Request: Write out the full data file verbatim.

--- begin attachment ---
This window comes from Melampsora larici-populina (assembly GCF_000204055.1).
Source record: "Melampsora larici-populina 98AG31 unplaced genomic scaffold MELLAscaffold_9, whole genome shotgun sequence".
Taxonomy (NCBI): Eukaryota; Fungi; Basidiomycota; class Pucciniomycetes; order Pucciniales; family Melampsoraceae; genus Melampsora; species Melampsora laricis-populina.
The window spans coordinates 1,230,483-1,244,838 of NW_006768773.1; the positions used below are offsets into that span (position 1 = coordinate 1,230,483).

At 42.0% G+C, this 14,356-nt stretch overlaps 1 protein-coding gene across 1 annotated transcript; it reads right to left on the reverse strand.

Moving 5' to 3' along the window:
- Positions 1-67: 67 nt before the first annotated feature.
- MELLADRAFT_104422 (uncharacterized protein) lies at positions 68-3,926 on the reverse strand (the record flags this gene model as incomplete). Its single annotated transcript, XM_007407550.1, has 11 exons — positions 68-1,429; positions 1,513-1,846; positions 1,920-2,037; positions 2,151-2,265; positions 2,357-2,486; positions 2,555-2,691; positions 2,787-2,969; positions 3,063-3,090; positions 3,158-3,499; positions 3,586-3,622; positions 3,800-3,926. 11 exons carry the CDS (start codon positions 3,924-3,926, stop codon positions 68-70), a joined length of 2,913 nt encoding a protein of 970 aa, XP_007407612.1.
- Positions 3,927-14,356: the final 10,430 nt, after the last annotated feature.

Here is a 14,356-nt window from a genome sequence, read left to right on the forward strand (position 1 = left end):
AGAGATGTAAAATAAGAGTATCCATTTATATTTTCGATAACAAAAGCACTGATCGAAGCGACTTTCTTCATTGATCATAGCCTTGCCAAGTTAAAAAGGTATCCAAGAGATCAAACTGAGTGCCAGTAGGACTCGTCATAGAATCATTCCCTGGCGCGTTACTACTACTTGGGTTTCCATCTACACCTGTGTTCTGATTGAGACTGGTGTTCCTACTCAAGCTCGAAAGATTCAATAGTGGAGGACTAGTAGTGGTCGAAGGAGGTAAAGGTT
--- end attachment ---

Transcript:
This window comes from Melampsora larici-populina (assembly GCF_000204055.1).
Source record: "Melampsora larici-populina 98AG31 unplaced genomic scaffold MELLAscaffold_9, whole genome shotgun sequence".
Taxonomy (NCBI): Eukaryota; Fungi; Basidiomycota; class Pucciniomycetes; order Pucciniales; family Melampsoraceae; genus Melampsora; species Melampsora laricis-populina.
The window spans coordinates 1,230,483-1,244,838 of NW_006768773.1; the positions used below are offsets into that span (position 1 = coordinate 1,230,483).

At 42.0% G+C, this 14,356-nt stretch overlaps 1 protein-coding gene across 1 annotated transcript; it reads right to left on the reverse strand.

Moving 5' to 3' along the window:
- Positions 1-67: 67 nt before the first annotated feature.
- MELLADRAFT_104422 (uncharacterized protein) lies at positions 68-3,926 on the reverse strand (the record flags this gene model as incomplete). Its single annotated transcript, XM_007407550.1, has 11 exons — positions 68-1,429; positions 1,513-1,846; positions 1,920-2,037; positions 2,151-2,265; positions 2,357-2,486; positions 2,555-2,691; positions 2,787-2,969; positions 3,063-3,090; positions 3,158-3,499; positions 3,586-3,622; positions 3,800-3,926. 11 exons carry the CDS (start codon positions 3,924-3,926, stop codon positions 68-70), a joined length of 2,913 nt encoding a protein of 970 aa, XP_007407612.1.
- Positions 3,927-14,356: the final 10,430 nt, after the last annotated feature.

Here is a 14,356-nt window from a genome sequence, read left to right on the forward strand (position 1 = left end):
AGAGATGTAAAATAAGAGTATCCATTTATATTTTCGATAACAAAAGCACTGATCGAAGCGACTTTCTTCATTGATCATAGCCTTGCCAAGTTAAAAAGGTATCCAAGAGATCAAACTGAGTGCCAGTAGGACTCGTCATAGAATCATTCCCTGGCGCGTTACTACTACTTGGGTTTCCATCTACACCTGTGTTCTGATTGAGACTGGTGTTCCTACTCAAGCTCGAAAGATTCAATAGTGGAGGACTAGTAGTGGTCGAAGGAGGTAAAGGTT